NEW YORK — Chris Martin admits that Coldplay’s latest album could have sounded terrible if it wasn’t for one person — mastering engineer Emily Lazar. Like the musical magician she is, Lazar added her special touch to the band’s eighth album “Everyday Life,” which was released in late 2019 and is now competing for the top prize at the 2021 Grammy Awards. Martin describes the universal and political album as “a patchwork quilt of opinions and thoughts about life and humans and the planet and how much we love Nigerian music and how much we love gospel (music) and how much we love, like, old-fashioned, northern European church music.” “All these weird things and sampling from voice memos — in the wrong hands it could have sounded awful.” Lazar came in to save the day — a role she’s played on thousands of albums and a reason she’s making history at this year’s Grammy Awards. For her work on Coldplay’s album, she shares a nomination with Martin and friends for album of the year. Lazar is also the mastering engineer on HAIM’s “Women In Music Pt. III” and Jacob Collier’s “Djesse Vol. 3” — both nominated for album of the year — making Lazar a triple nominee in the Grammys’ biggest category. “You kind of go into a little bit of shock after the first one. You’re not even focused for the next one because you think, ‘That’s it.’ By the time we got to the third one, I almost had to check myself and say, ‘Why are they listing all the records that I worked on?’” Lazar said in a phone interview. Lazar, 49, made history at the 2019 Grammys when she became the first woman to win best engineered album (non-classical) for her work on Beck’s “Colours.” She was the first female mastering engineer to ever be nominated in the album of the year category for her role on Foo Fighter’s “Wasting Light” and she’s the only female mastering engineer nominated for album of the year this year, though engineer/mixers Laura Sisk and Jasmine Chen are competing for their roles on Taylor Swift's “folklore" and HAIM’s third album. “If someone has achieved that in one go, it’s clear proof that they bring something special,” Martin said of Lazar’s record three nods for album of the year. “Recorded music is always followed behind technology. The people that know how to, first of all invent and secondly master that technology, are as worthy of attention and praise as the artist themselves because we can’t exist without the people that invented recording and invented the piano." He added: "Emily is a technician, but she’s very much a musician’s technician. She knows everything about the technology but is always in service of the song or the piece. And that’s hard to find. I don’t know how to switch ProTools on, for example. And some technicians don’t know whether the chorus is good or not. Emily sort of bridges those two worlds so beautifully.” Like many touring musicians and those behind-the-scenes, Lazar started her career in front of the scene as a rock-pop singer-songwriter. But she grew frustrated in the recording studio, feeling like her voice was being silenced from engineers when she had thoughts about how a song should sound. “There was a weird invisible fence between engineers and artists, and it wasn’t inviting, especially as a woman, to be asking questions about how to make things sound a particular way. The assumption was that you were just the artist and you’d show up and you’d do stuff and you wouldn’t get to have a say,” she said. And, of course, she was just one of two women in the room. “There were certainly no other women on the technical side. I did have a female bass player in my band, finally, at one point. I did have a little girl power. It wasn’t enough to go against the entire sea of (men). It was rough. It was a lot of interesting behaviour. It only inspired me to work harder to figure it all out.” She went on to get her master’s degree in music technology and cut her teeth at a music engineering firm where she “learned a lot about how I didn’t want to run a company.” The mastering engineer’s role on most albums comes at end of the album-making process, “putting that final audio polish on an album,” as Lazar describes it. But Lazar always thought differently, and as a freely creative musician and thinker, she wanted to collaborate with artists while they were making their albums. “I learned exactly how to create an environment that felt really comfortable to me as an artist and as an engineer, which I thought would be really comfortable for other people,” said Lazar, who launched her Manhattan-based company, The Lodge, at age 25. “I kind of felt like what I wanted to do didn’t exist. I also felt this feeling that if I didn’t do it, I didn’t really know who would. I really did do it differently. I didn’t think anyone was going to change it. There were no other women and there was no other idea of making a creative collective. It was more of this sterile, weird environment. It was more like a dentist office with rooms and leather couches. It didn’t feel right.” “I took a lot of heat for that originally in the old-school,” she said. “The old-school vibe was, ‘Is this woman crazy?’ I don’t know if they called me a woman. They may have said something more derogatory. ‘Why is she touching that? That’s not her job. Her job is just to do this.’ Now I think the boundaries have blurred a bit. I know there are moments where I’ve been able to jump in and save the day for people.” Lazar has mastered more than 4,000 albums throughout her career, including releases by Björk, David Bowie, Sia, Wu-Tang Clan, Barbra Streisand, the Chainsmokers, Dolly Parton, Lou Reed, Destiny's Child, Depeche Mode, Alanis Morissette, Vampire Weekend, Little Big Town, Morrissey, Natalie Merchant and Tiësto. She reached new heights when she worked as the mastering engineer on The Rolling Stones’ 2020 vinyl reboot of “Goats Heads Soup” as well as the 50th anniversary release of the Beatles’ “Abbey Road,” released in 2019. “You can’t think of anything more important to the rock ‘n’ roll cannon than the Beatles and the Rolling Stones,” she said. “I feel incredibly humbled and blessed to have gotten to play a part in that.” While she’s evaluated in her musical career, Lazar knows it’s important to help bring up others, especially women and minorities in a field dominated by white men. She’s participated in programs like She Is the Music and Women’s Audio Mission because she knows the importance of representation. “I believe that you should work with the best (engineer) for what you’re trying to do: male, female, gay, straight, Black, white, green, whatever. It doesn’t matter to me as long as they have the right creative vibe to what you’re trying to do. It shouldn’t actually matter. Until everyone has a seat at the table, we do have to make an effort to pull the chairs out for some people to get in there to have some dinner,” she said. “No one did for me, but I would like to help that happen.” “I could tell you lots of terrible stories, but I think that focusing on the terrible stories doesn’t necessarily — it may ruin some people’s lives that were total jerks, whether they were aware of it or not,” she continued. “There are moments that I would love to out some of those people, but my inner voice says that it’s really more important to make sure these things don’t happen by creating environments that are more amenable to equality and equity on every level.” Mesfin Fekadu, The Associated Press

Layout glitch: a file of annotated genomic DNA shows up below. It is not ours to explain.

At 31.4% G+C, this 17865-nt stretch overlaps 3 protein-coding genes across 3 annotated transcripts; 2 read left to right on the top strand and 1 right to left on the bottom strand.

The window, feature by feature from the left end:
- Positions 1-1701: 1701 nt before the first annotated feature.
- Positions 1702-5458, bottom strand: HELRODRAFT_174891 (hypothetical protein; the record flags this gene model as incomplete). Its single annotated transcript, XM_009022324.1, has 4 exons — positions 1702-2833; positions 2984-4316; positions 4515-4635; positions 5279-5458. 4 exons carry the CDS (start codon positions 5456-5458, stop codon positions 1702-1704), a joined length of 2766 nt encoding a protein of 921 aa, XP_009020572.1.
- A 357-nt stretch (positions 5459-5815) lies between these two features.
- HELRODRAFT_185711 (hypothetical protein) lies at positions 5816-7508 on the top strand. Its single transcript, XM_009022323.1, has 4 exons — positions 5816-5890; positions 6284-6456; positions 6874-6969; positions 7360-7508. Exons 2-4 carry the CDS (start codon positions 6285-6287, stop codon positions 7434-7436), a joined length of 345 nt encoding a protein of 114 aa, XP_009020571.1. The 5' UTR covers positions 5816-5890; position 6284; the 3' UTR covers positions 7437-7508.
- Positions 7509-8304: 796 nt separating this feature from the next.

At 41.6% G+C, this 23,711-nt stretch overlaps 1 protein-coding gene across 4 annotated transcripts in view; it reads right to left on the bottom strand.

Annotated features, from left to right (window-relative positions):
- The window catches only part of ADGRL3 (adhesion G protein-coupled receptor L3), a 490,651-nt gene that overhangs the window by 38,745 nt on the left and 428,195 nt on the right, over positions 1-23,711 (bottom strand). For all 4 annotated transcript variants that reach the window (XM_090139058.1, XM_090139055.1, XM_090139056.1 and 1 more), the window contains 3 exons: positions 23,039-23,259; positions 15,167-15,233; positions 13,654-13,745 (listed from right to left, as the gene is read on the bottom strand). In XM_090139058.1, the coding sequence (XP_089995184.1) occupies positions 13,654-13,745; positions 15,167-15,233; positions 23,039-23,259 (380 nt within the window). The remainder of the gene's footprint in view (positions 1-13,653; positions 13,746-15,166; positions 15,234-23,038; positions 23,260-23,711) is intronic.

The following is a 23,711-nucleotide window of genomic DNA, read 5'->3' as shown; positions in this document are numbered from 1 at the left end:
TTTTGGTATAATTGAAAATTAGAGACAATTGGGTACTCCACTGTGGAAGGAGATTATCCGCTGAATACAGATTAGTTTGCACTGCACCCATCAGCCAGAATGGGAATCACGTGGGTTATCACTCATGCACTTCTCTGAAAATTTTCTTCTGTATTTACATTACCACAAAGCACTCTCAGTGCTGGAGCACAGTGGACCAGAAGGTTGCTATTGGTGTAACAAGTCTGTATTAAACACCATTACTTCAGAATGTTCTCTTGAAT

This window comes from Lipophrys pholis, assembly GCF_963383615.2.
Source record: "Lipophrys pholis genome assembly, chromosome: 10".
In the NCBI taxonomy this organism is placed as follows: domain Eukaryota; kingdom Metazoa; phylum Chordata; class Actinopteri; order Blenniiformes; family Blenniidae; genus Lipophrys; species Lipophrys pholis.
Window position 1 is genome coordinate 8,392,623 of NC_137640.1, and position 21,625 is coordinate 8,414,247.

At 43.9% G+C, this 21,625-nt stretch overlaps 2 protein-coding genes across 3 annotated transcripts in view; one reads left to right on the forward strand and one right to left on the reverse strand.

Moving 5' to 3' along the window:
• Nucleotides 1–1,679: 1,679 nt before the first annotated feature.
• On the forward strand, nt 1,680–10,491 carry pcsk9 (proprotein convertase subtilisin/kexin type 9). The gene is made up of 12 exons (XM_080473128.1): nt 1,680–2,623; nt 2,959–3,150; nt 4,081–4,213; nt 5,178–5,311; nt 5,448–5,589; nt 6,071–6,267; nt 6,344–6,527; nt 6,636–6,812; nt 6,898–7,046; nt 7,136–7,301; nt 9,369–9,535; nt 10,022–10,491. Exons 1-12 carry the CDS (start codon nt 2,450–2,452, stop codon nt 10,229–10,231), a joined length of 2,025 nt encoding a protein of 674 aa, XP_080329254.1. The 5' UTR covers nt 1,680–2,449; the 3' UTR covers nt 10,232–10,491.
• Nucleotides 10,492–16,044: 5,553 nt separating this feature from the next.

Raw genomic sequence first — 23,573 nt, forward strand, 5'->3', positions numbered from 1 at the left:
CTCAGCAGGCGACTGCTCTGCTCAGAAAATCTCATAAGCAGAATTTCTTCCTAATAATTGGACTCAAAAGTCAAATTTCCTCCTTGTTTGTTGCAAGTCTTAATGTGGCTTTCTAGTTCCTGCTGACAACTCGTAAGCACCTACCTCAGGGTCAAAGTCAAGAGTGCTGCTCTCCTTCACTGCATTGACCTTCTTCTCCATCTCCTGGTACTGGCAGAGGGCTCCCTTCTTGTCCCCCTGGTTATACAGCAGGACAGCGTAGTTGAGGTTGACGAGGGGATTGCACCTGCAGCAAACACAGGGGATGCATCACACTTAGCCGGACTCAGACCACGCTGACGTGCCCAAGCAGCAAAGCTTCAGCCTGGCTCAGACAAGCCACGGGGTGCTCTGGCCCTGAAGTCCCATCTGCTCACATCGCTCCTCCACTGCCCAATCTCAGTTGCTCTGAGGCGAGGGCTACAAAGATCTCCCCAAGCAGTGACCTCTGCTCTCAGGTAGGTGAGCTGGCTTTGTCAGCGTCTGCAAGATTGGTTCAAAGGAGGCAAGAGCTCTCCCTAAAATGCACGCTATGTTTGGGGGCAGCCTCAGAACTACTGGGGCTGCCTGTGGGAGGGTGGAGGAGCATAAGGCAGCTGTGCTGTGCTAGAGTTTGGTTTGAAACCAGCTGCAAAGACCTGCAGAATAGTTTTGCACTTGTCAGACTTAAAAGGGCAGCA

Facebook Inc said on Thursday it was referring its decision to indefinitely suspend the accounts of former U.S. President Donald Trump to its independent oversight board. Trump will remain suspended while the board, a recently created body that can overrule the company's decisions on content, reviews the decision. The board, which said it had accepted the case, will have a maximum of 90 days to make a ruling and for Facebook to act on it.
The Grey-Bruce Medical Officer of Health (MOH) says the region is ready for kids to return to the classroom. “We, in Grey-Bruce, are in good standing to proceed with what we started in the first term of school,” said Dr. Ian Arra, MOH for the Grey Bruce Health Unit (GBHU) during a virtual town hall meeting held last night. Yesterday, Ontario Education Minister Stephen Lecce announced the government will let students in seven public health units return to the physical classroom on Jan. 25. Students in the Bluewater District School Board and Bruce-Grey Catholic District School Board will be allowed back in the classroom starting Monday. “I realize that there may be some questions related to health and safety as students and staff return to in-person learning while the provincial stay-at-home order remains in place,” stated Lori Wilder, director of education for the Bluewater District School Board in a letter to parents. “With this regional approach, and through consultation with public health, it has been determined that our relatively low local COVID-19 case numbers place us in a favourable position for students to physically attend school as many were doing before the holidays,” Wilder continued. According to Arra, current data trends in the region have indicated that it is time for kids to go back to school. “We are ready to go back. Does this mean that school is a safe place? It’s a pandemic and we need to remember this,” he said. GBHU's most recent situation report states there are currently 30 active cases the region and Grey-Bruce has seen a total of 657 cases since the onset of the pandemic. Arra noted that during the initial semester of classes, there were COVID-19 cases reported in school-aged children, however, no transmission was detected within the schools. “The screening handled most of these cases and prevented them from going into school. None of these measures are perfect. But, the more we implement them, the more committed we are to them, the better the results,” Arra said. According to Arra, the GBHU witnessed a surge of cases in October and November as the second wave of COVID-19 hit the province. During that time period, there were no outbreaks declared in any schools in Grey-Bruce. “That says that if it's circulating in the community, it does not mean it's going to be circulating in schools in that controlled environment. You can infer from it also, if the physical distancing, hand washing and other measures are implemented, it will be a safe environment, wherever that environment is,” he stated. As the students return to the classroom next week, Arra is quick to remind parents that the provincial stay-at-home order is still in effect and he would discourage any activities outside of the home and classroom. “The fact that the kids are going back to school, does not mean that the stay-at-home order does not stand,” he said. “Going outside of our homes for whatever the activity is different from our children getting the social and educational experience they need.” Arra said, at this point, kids should not be engaging in after-school activities or social engagements. “I would ask everybody to remember this is not mutually exclusive – staying at home and returning to the classroom – we need to do one and the other to actually make both work,” he said. “The school staff, teachers, workers are doing an amazing job at controlling the environment. If kids get together after school, that's not a controlled environment. A birthday party, or whatever it is, that's definitely the opposite of controlled environments.” Students returning to the classroom on Monday will continue to be required to complete the province's daily COVID-19 self screening questionnaire before coming to school. Jennifer Golletz, Local Journalism Initiative Reporter, CollingwoodToday.ca